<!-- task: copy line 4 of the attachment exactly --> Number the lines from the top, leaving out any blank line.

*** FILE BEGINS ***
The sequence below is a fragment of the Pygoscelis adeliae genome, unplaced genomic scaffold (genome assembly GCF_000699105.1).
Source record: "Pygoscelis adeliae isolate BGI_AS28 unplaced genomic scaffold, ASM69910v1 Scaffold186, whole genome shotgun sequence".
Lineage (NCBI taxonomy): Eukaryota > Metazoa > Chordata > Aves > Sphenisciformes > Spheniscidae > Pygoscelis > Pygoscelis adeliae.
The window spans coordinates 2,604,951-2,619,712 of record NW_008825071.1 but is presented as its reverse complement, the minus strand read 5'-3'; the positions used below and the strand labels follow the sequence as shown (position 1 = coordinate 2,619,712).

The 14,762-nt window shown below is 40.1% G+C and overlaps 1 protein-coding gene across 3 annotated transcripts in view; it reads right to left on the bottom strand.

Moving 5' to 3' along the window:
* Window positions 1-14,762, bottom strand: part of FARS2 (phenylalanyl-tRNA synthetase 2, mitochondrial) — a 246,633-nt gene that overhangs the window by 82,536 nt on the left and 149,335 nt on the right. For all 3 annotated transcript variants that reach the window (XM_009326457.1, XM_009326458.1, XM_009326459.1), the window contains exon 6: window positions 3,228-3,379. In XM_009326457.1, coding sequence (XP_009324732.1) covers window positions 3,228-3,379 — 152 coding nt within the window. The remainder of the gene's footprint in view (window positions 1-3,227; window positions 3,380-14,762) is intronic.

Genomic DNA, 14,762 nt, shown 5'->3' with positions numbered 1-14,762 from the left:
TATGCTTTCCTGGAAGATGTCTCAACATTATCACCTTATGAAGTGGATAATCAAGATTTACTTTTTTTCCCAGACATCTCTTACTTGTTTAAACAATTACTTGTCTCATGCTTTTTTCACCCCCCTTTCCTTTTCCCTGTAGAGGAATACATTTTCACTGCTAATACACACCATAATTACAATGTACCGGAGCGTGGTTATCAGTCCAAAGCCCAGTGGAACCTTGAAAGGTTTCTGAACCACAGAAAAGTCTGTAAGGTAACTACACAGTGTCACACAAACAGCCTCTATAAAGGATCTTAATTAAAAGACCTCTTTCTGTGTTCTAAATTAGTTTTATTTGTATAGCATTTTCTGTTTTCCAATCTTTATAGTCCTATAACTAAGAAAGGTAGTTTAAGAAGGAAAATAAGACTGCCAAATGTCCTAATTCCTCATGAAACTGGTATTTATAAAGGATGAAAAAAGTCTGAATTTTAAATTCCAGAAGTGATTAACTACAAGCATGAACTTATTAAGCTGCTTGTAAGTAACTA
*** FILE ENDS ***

The window spans coordinates 2,604,951-2,619,712 of record NW_008825071.1 but is presented as its reverse complement, the minus strand read 5'-3'; the positions used below and the strand labels follow the sequence as shown (position 1 = coordinate 2,619,712).